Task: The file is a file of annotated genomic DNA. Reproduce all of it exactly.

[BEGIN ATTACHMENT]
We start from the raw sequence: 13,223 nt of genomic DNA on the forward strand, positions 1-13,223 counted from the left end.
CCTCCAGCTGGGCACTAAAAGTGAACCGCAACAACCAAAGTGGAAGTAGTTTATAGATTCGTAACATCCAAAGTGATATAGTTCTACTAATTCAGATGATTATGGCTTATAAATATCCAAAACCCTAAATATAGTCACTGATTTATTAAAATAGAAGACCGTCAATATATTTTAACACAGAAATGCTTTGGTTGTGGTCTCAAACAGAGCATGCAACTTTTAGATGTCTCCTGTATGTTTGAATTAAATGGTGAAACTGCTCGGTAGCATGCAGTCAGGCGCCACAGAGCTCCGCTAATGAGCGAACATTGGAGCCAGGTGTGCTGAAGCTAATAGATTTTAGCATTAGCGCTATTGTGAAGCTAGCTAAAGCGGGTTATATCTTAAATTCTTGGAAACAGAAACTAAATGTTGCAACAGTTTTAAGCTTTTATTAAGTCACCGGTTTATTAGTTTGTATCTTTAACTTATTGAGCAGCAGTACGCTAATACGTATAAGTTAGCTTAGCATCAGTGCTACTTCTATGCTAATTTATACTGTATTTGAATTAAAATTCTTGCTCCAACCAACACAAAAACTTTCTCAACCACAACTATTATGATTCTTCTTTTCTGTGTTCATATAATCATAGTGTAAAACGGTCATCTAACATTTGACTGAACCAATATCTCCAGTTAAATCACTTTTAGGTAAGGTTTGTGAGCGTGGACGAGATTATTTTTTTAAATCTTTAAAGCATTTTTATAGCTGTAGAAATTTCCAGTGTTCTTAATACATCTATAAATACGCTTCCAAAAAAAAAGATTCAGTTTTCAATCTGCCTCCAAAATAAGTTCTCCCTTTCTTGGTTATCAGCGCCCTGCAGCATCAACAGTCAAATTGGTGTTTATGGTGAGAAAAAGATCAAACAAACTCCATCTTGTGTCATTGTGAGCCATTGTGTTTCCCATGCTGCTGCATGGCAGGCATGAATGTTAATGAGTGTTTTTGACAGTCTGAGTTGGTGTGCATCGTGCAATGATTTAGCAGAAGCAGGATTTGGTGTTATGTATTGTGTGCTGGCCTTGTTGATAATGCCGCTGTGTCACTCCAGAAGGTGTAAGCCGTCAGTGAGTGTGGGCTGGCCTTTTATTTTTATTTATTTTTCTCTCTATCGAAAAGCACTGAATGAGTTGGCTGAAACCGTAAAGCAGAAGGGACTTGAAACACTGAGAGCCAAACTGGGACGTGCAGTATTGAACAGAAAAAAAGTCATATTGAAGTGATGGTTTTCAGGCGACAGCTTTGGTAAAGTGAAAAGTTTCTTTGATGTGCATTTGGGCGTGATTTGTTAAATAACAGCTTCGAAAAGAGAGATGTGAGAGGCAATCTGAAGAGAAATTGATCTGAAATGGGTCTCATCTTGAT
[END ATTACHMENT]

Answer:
We start from the raw sequence: 13,223 nt of genomic DNA on the forward strand, positions 1-13,223 counted from the left end.
CCTCCAGCTGGGCACTAAAAGTGAACCGCAACAACCAAAGTGGAAGTAGTTTATAGATTCGTAACATCCAAAGTGATATAGTTCTACTAATTCAGATGATTATGGCTTATAAATATCCAAAACCCTAAATATAGTCACTGATTTATTAAAATAGAAGACCGTCAATATATTTTAACACAGAAATGCTTTGGTTGTGGTCTCAAACAGAGCATGCAACTTTTAGATGTCTCCTGTATGTTTGAATTAAATGGTGAAACTGCTCGGTAGCATGCAGTCAGGCGCCACAGAGCTCCGCTAATGAGCGAACATTGGAGCCAGGTGTGCTGAAGCTAATAGATTTTAGCATTAGCGCTATTGTGAAGCTAGCTAAAGCGGGTTATATCTTAAATTCTTGGAAACAGAAACTAAATGTTGCAACAGTTTTAAGCTTTTATTAAGTCACCGGTTTATTAGTTTGTATCTTTAACTTATTGAGCAGCAGTACGCTAATACGTATAAGTTAGCTTAGCATCAGTGCTACTTCTATGCTAATTTATACTGTATTTGAATTAAAATTCTTGCTCCAACCAACACAAAAACTTTCTCAACCACAACTATTATGATTCTTCTTTTCTGTGTTCATATAATCATAGTGTAAAACGGTCATCTAACATTTGACTGAACCAATATCTCCAGTTAAATCACTTTTAGGTAAGGTTTGTGAGCGTGGACGAGATTATTTTTTTAAATCTTTAAAGCATTTTTATAGCTGTAGAAATTTCCAGTGTTCTTAATACATCTATAAATACGCTTCCAAAAAAAAAGATTCAGTTTTCAATCTGCCTCCAAAATAAGTTCTCCCTTTCTTGGTTATCAGCGCCCTGCAGCATCAACAGTCAAATTGGTGTTTATGGTGAGAAAAAGATCAAACAAACTCCATCTTGTGTCATTGTGAGCCATTGTGTTTCCCATGCTGCTGCATGGCAGGCATGAATGTTAATGAGTGTTTTTGACAGTCTGAGTTGGTGTGCATCGTGCAATGATTTAGCAGAAGCAGGATTTGGTGTTATGTATTGTGTGCTGGCCTTGTTGATAATGCCGCTGTGTCACTCCAGAAGGTGTAAGCCGTCAGTGAGTGTGGGCTGGCCTTTTATTTTTATTTATTTTTCTCTCTATCGAAAAGCACTGAATGAGTTGGCTGAAACCGTAAAGCAGAAGGGACTTGAAACACTGAGAGCCAAACTGGGACGTGCAGTATTGAACAGAAAAAAAGTCATATTGAAGTGATGGTTTTCAGGCGACAGCTTTGGTAAAGTGAAAAGTTTCTTTGATGTGCATTTGGGCGTGATTTGTTAAATAACAGCTTCGAAAAGAGAGATGTGAGAGGCAATCTGAAGAGAAATTGATCTGAAATGGGTCTCATCTTGAT